Takes


Typically an album of covers would not grab my interest, but when one is done by Adem, it is most definitely worth a listen. My obsession with the singer-songwriter and multi-instrumentalist Adem has been well documented here on The Tripwire, from first hearing his music live as the opener for Badly Drawn Boy, followed by reviewing his previous two albums, Homesongs and Love And Other Planets. The UK indie-folk artist has crafted a very distinct sound through his use of non-traditional instrumentation, providing the perfect backdrop for his spine-chilling vocals.


Up until now, he refrained from entering a true recording studio, opting to work on his music at home. The warmth from those recordings added charm to his earlier works. For Takes, his third full-length effort, he decided to take advantage of the equipment available in a proper studio, recording the songs at Miloco. Although the production is a bit cleaner and the sound is fuller, he did maintain the warmth and personable vibe from the first two albums, just expanded a bit.

With Takes, Adem decided to select songs from other artists as an exploration of his influences. He found that his musical tastes were really developed from 1991 to 2001, which is the era from which the songs he selected to cover were originally recorded. Your typical covers album can come across as a half-assed way to release a record, eliminating the time necessary to write material and arrangements. This is not the case with Adem, who truly made each of these songs his own. From PJ Harvey's "Oh My Lover" to dEUS' "Hotellounge," his trademark style adds a whole new intimate setting for these classic tracks.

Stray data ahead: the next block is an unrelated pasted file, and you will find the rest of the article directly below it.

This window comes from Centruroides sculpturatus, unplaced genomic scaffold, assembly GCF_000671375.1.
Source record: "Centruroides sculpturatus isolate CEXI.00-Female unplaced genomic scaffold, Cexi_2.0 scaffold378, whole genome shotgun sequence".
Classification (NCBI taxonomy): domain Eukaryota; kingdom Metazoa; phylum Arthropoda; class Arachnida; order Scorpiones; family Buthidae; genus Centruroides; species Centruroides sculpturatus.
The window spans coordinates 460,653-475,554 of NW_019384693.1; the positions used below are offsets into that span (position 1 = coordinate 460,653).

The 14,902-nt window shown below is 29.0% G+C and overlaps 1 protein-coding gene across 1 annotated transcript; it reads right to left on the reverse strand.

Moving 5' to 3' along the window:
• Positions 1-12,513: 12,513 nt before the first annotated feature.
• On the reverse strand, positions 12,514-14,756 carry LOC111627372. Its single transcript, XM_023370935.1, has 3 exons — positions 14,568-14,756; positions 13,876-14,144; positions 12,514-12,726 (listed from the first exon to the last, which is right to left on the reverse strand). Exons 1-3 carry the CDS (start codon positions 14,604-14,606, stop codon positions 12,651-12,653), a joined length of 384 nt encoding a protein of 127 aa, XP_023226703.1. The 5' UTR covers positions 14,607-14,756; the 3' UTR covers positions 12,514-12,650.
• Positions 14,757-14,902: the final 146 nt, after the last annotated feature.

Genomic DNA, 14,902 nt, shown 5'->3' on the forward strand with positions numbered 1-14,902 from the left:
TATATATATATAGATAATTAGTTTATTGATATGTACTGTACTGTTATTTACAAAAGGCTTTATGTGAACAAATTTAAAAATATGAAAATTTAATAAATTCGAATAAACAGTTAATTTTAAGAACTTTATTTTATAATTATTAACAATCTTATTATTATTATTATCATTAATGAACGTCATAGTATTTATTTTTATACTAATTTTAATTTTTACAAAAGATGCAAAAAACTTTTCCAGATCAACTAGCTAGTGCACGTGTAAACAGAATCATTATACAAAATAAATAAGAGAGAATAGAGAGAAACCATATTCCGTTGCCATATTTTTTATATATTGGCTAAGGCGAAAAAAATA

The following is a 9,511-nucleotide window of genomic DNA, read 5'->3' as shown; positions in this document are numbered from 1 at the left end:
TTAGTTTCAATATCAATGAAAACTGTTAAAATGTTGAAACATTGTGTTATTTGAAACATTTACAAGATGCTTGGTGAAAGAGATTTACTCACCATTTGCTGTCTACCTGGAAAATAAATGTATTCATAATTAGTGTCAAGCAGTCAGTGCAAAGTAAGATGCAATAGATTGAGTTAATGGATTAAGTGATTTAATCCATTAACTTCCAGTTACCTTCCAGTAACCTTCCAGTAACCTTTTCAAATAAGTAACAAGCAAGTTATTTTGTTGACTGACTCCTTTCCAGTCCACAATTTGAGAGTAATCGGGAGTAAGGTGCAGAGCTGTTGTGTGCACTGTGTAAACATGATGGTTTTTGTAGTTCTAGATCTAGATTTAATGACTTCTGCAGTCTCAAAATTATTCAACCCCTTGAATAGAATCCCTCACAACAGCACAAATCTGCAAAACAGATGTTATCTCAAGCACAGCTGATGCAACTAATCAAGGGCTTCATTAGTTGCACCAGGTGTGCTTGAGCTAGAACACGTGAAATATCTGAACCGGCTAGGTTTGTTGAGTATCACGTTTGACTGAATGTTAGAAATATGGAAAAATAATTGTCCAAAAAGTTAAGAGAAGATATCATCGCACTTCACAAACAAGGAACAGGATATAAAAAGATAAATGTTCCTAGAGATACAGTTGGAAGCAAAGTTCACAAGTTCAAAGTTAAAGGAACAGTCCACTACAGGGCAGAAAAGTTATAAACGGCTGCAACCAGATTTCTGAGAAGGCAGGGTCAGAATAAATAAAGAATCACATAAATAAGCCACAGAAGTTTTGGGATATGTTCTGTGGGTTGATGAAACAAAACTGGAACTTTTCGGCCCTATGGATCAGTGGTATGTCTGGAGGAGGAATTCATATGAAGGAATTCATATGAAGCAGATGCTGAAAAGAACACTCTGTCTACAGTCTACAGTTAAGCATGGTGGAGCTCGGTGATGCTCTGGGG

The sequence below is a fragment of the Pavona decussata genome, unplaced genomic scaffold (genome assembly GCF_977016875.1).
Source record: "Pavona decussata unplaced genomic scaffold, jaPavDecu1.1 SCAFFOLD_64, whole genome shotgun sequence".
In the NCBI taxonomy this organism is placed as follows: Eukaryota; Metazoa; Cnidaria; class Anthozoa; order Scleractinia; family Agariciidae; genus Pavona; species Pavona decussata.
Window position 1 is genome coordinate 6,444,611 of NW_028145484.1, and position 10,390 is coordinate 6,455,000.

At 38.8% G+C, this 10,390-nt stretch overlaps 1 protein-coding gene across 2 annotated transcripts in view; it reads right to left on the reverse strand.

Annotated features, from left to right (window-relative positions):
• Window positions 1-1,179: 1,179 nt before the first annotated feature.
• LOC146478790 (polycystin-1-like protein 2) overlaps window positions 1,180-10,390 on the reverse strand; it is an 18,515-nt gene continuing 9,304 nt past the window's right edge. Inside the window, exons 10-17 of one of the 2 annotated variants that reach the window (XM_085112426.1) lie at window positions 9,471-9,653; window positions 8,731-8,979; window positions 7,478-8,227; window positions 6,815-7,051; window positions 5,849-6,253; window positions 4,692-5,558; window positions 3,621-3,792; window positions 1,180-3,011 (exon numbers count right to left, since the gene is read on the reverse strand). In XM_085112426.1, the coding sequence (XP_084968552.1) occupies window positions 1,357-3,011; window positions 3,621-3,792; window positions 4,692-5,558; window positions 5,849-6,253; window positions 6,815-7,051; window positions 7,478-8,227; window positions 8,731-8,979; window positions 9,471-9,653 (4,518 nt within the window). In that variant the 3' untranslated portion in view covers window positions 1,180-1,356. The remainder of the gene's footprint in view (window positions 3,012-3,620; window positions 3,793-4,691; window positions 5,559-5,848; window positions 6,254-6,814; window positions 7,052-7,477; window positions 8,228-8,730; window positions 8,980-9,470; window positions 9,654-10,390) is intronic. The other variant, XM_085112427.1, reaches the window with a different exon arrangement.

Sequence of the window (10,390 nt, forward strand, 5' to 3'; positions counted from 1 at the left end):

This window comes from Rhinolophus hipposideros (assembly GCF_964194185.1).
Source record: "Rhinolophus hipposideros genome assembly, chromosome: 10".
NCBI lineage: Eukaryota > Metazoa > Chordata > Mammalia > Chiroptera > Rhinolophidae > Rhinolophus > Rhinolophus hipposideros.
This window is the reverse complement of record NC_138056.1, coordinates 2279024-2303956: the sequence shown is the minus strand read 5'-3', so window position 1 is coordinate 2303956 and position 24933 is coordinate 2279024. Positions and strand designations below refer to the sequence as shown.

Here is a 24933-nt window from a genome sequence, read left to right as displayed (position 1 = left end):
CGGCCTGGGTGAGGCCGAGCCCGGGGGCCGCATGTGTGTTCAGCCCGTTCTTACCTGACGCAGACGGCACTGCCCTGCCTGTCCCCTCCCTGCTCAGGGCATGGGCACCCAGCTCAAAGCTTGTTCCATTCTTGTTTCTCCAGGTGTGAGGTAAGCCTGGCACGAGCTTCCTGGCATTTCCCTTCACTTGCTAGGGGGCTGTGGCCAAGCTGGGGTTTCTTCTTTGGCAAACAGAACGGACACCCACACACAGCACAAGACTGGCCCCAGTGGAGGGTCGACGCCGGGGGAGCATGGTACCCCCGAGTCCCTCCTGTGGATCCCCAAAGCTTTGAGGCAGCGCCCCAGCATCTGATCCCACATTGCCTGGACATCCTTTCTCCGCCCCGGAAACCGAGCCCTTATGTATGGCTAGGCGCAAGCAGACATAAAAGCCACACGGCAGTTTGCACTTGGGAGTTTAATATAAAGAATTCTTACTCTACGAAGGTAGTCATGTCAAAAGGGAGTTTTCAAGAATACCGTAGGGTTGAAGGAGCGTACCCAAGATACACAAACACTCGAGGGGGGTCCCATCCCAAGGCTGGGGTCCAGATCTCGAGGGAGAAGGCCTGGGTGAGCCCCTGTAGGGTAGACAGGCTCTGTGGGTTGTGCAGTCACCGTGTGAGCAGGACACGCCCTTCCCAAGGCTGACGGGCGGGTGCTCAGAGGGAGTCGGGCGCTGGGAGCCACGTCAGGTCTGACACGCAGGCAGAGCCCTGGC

Adem's version of PJ Harvey's "Oh My Lover," puts a very different spin on the song. Although the pain and angst from Harvey's voice and electric guitars is gone, he replaced them with a haunting subtle change in melody, complete with a lush chorus that does the song justice. One of the more fascinating selections on Takes is his spin on Aphex Twin's "To Cure A Weakling Child/Boy Girl Song." In fact, I had to pull out my copy of Richard D. James Album to remember how the original version went, as Adem's rearrangement put a spotlight on the hypnotic melody. Gone are the spastic drum loops and eerie child vocals from the classic, replaced by acoustic guitars, xylophone, delicate percussion and layers of Adem's vocals.

One thing that has always been a constant in Adem's music is the emotion in his vocals, which shine through on "Tears Are In Your Eyes" (Yo La Tengo) and "Unravel" (Bjork). Another surprisingly amazing moment on Takes is his rendition of Smashing Pumpkins' "Starla." Stripped down to acoustic guitars and the drone of what sounds like the bowing of an upright bass, it slowly builds to a goose-bump inspiring chorus as it swells to a brilliant chorus. It is moments like this on the record where his time in a true recording studio really become apparent, something I hope to see more of in his future releases.

Takes offers an interesting look into the musical development of Adem as both a music fan as well as a musician. Many of the artists and songs he selected might pop up on our own lists of influences as we discovered our own musical paths. Giving the songs of Bedhead, Lisa Germano, Tortoise, The Breeders, Low and many others his own eclectic arrangements, he has done more than just create a covers album. By constructing a new framework for many of these classic tracks, he has taken the basic blueprints from the originals and created something equally beautiful and totally his own.

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Takes